Adenovirus-Associated Virus Vector-Mediated Gene Transfer in Hemophilia B

Department of Haematology, University College London Cancer Institute, London, United Kingdom.
New England Journal of Medicine (Impact Factor: 55.87). 12/2011; 365(25):2357-65. DOI: 10.1056/NEJMoa1108046
Source: PubMed


Hemophilia B, an X-linked disorder, is ideally suited for gene therapy. We investigated the use of a new gene therapy in patients with the disorder.
We infused a single dose of a serotype-8-pseudotyped, self-complementary adenovirus-associated virus (AAV) vector expressing a codon-optimized human factor IX (FIX) transgene (scAAV2/8-LP1-hFIXco) in a peripheral vein in six patients with severe hemophilia B (FIX activity, <1% of normal values). Study participants were enrolled sequentially in one of three cohorts (given a high, intermediate, or low dose of vector), with two participants in each group. Vector was administered without immunosuppressive therapy, and participants were followed for 6 to 16 months.
AAV-mediated expression of FIX at 2 to 11% of normal levels was observed in all participants. Four of the six discontinued FIX prophylaxis and remained free of spontaneous hemorrhage; in the other two, the interval between prophylactic injections was increased. Of the two participants who received the high dose of vector, one had a transient, asymptomatic elevation of serum aminotransferase levels, which was associated with the detection of AAV8-capsid-specific T cells in the peripheral blood; the other had a slight increase in liver-enzyme levels, the cause of which was less clear. Each of these two participants received a short course of glucocorticoid therapy, which rapidly normalized aminotransferase levels and maintained FIX levels in the range of 3 to 11% of normal values.
Peripheral-vein infusion of scAAV2/8-LP1-hFIXco resulted in FIX transgene expression at levels sufficient to improve the bleeding phenotype, with few side effects. Although immune-mediated clearance of AAV-transduced hepatocytes remains a concern, this process may be controlled with a short course of glucocorticoids without loss of transgene expression. (Funded by the Medical Research Council and others; number, NCT00979238.).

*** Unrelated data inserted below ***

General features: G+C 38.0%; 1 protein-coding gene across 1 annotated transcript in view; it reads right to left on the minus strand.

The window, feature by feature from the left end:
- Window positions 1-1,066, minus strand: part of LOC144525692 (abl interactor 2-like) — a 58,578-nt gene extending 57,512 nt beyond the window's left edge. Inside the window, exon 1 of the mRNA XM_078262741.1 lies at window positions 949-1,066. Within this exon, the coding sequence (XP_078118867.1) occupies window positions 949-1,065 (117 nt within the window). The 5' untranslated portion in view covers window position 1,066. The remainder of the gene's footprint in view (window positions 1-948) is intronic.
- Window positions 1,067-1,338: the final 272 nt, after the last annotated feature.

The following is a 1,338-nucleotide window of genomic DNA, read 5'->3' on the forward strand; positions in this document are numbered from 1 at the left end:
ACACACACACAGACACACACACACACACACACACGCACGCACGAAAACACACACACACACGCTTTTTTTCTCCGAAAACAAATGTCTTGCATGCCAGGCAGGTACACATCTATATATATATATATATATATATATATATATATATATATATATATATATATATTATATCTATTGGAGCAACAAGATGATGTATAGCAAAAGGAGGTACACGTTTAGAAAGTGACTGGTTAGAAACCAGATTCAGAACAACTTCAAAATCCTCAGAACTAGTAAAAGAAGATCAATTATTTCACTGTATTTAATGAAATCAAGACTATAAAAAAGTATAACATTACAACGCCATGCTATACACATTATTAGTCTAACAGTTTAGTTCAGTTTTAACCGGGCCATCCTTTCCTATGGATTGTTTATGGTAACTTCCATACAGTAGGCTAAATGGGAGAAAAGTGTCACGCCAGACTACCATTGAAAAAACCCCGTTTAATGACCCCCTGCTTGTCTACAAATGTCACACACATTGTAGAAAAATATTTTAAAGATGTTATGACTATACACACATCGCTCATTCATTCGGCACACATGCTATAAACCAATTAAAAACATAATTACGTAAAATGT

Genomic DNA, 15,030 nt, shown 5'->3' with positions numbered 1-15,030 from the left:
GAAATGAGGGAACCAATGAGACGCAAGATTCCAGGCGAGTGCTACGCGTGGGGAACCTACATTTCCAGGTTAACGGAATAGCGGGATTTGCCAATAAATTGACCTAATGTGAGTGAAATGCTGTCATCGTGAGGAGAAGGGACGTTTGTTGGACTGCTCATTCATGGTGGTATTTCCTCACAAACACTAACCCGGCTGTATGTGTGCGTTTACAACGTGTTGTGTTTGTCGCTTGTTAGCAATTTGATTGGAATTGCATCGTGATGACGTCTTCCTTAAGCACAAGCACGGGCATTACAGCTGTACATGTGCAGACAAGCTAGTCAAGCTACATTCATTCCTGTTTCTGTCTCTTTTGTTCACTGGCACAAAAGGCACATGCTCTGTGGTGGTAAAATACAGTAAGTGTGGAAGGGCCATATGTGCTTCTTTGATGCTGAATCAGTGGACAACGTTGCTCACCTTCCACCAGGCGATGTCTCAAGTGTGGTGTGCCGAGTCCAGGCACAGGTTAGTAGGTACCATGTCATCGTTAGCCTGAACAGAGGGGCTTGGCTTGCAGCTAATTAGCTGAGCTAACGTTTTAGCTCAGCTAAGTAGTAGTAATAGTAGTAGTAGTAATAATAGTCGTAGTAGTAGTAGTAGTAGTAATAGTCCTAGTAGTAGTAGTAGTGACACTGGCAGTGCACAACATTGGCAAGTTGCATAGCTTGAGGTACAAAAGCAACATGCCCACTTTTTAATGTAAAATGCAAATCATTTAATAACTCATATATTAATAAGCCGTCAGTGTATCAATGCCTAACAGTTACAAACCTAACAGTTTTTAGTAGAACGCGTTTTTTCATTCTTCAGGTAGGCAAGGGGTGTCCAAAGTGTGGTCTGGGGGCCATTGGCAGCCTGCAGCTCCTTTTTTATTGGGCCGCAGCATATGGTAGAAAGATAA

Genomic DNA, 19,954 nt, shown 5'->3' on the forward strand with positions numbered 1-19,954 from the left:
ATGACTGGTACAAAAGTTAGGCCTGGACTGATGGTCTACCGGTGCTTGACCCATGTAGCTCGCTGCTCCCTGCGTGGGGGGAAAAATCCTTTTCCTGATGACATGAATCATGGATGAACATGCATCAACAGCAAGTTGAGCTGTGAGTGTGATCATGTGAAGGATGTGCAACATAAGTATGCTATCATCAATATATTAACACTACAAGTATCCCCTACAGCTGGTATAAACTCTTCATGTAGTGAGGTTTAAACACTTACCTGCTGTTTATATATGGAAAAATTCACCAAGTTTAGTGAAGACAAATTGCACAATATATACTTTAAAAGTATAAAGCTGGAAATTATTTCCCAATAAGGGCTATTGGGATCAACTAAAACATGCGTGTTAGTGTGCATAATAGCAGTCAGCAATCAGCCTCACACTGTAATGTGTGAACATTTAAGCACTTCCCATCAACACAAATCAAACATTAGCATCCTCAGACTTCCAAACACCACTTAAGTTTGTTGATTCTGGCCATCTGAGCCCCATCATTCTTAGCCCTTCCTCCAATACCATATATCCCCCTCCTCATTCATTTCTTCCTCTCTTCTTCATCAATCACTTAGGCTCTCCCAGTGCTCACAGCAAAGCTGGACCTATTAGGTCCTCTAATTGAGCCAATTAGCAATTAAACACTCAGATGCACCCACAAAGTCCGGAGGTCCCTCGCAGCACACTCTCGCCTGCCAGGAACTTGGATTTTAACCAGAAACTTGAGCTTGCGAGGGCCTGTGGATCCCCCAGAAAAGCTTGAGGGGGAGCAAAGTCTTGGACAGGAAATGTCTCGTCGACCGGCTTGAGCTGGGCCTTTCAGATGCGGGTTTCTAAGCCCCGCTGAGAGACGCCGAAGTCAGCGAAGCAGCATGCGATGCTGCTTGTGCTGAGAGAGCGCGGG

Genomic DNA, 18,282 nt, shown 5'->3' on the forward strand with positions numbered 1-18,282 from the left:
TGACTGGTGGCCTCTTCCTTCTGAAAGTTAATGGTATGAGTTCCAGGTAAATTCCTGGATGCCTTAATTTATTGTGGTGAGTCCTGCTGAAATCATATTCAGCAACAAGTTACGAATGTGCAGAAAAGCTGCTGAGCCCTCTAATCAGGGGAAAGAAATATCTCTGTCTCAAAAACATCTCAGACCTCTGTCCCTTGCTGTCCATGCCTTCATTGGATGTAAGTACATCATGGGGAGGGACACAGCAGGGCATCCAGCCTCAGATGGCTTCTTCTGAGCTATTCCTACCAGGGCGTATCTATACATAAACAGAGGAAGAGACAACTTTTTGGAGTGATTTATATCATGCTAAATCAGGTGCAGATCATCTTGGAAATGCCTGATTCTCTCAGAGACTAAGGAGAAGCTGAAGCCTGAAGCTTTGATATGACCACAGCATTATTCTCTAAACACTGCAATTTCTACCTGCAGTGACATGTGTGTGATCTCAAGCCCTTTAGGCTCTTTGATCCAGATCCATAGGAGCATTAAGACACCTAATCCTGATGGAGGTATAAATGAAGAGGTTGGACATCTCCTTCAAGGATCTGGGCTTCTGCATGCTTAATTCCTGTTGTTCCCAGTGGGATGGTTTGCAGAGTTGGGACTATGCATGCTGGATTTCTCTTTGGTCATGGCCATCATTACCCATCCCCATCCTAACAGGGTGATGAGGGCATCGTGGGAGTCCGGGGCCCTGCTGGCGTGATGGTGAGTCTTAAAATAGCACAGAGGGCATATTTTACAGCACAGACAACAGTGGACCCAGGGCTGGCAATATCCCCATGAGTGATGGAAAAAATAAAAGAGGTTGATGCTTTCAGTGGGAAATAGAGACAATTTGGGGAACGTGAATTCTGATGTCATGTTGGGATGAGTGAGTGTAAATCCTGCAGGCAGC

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    • "In recent years, next-generation biomolecule formats such as viral vectors for gene therapy and oncolytic viruses for virotherapy have been gaining increasing importance. The first gene therapy product is already approved for sale in Europe to compensate for lipoprotein lipase deficiency (uniQure, 2012) and further recombinant adenoassociated virus (rAAV) based therapies, e.g., for treatment of eye and blood coagulation related disorders seem very promising in clinical trials (MacLaren et al., 2014; Maguire et al., 2009; Nathwani et al., 2011). Hence, the demand for economic large-scale manufacturing processes of viral vectors is raised, especially of those that are based on rAAV. "
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    ABSTRACT: Cell engineering and bioprocess optimizations such as low temperature cultivation represent powerful tools to improve cellular performance and product yields of mammalian production cells. Besides monoclonal antibodies (mABs), novel biotherapeutic formats such as viral vectors will gain increasing importance. Here, we demonstrate that similar to Chinese hamster ovary (CHO) cells, product yields of recombinant adeno-associated virus (rAAV) producing HeLa cells can be markedly increased by low temperature cultivation. MicroRNAs (miRNAs) are small non-coding RNAs that critically regulate cell phenotypes. We thus investigated differential miRNA expression in response to mild hypothermia in CHO and HeLa production cells. We discovered miR-483 to be substantially up-regulated upon temperature down-shift in both cell types. Functional validation experiments revealed that introduction of miR-483 mimics led to a significant increase in both rAAV and mAB production in HeLa and CHO cells, respectively. Furthermore, inhibition of miR-483 up-regulation during mild hypothermia significantly decreased product yields, suggesting that miR-483 is a key regulator of cellular productivity in mammalian cells. In addition, miRNA target gene identification indicated that miR-483 might regulate genes directly involved in cellular survival and protein expression. Our results highlight that miR-483 is a valuable tool for product-independent engineering of mammalian production cells. This article is protected by copyright. All rights reserved.
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    • "Replacement therapies using recombinant coagulation proteins are expensive. More recently, FIX gene therapy trials for Hemophilia B patients have been successful (Nathwani et al. 2011), and this method is yet to be applied to FVIII and other coagulation proteins. A major problem faced in FIX gene therapy is the low level of protein expression, in part due to a different codon usage in the organism that produces the protein (Thomas et al. 2003). "
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